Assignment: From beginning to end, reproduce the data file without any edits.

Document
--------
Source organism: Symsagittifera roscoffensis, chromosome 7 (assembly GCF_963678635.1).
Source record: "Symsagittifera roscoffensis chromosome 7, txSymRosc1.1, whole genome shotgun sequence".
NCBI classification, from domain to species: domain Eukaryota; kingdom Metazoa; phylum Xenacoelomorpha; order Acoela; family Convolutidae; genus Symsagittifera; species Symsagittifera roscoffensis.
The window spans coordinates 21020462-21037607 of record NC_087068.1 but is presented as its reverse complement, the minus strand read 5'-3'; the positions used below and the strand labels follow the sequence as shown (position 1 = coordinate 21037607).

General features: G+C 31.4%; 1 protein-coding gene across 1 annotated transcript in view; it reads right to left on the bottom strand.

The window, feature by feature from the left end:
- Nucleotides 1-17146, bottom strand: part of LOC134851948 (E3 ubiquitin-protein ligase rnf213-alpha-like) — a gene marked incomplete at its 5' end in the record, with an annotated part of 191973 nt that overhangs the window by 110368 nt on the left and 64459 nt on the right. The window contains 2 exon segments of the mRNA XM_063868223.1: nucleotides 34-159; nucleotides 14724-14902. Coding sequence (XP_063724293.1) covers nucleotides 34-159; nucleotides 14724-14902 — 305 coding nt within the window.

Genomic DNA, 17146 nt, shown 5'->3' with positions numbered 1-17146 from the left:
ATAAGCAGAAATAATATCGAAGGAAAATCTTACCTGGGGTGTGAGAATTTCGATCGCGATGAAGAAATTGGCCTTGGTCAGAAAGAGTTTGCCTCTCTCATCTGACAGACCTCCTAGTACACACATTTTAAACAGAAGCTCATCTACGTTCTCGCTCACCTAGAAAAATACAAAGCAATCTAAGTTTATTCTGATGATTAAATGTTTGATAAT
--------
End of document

Source organism: Symsagittifera roscoffensis, chromosome 7 (assembly GCF_963678635.1).
Source record: "Symsagittifera roscoffensis chromosome 7, txSymRosc1.1, whole genome shotgun sequence".
NCBI classification, from domain to species: domain Eukaryota; kingdom Metazoa; phylum Xenacoelomorpha; order Acoela; family Convolutidae; genus Symsagittifera; species Symsagittifera roscoffensis.
The window spans coordinates 21020462-21037607 of record NC_087068.1 but is presented as its reverse complement, the minus strand read 5'-3'; the positions used below and the strand labels follow the sequence as shown (position 1 = coordinate 21037607).

General features: G+C 31.4%; 1 protein-coding gene across 1 annotated transcript in view; it reads right to left on the bottom strand.

The window, feature by feature from the left end:
- Nucleotides 1-17146, bottom strand: part of LOC134851948 (E3 ubiquitin-protein ligase rnf213-alpha-like) — a gene marked incomplete at its 5' end in the record, with an annotated part of 191973 nt that overhangs the window by 110368 nt on the left and 64459 nt on the right. The window contains 2 exon segments of the mRNA XM_063868223.1: nucleotides 34-159; nucleotides 14724-14902. Coding sequence (XP_063724293.1) covers nucleotides 34-159; nucleotides 14724-14902 — 305 coding nt within the window.

Genomic DNA, 17146 nt, shown 5'->3' with positions numbered 1-17146 from the left:
ATAAGCAGAAATAATATCGAAGGAAAATCTTACCTGGGGTGTGAGAATTTCGATCGCGATGAAGAAATTGGCCTTGGTCAGAAAGAGTTTGCCTCTCTCATCTGACAGACCTCCTAGTACACACATTTTAAACAGAAGCTCATCTACGTTCTCGCTCACCTAGAAAAATACAAAGCAATCTAAGTTTATTCTGATGATTAAATGTTTGATAAT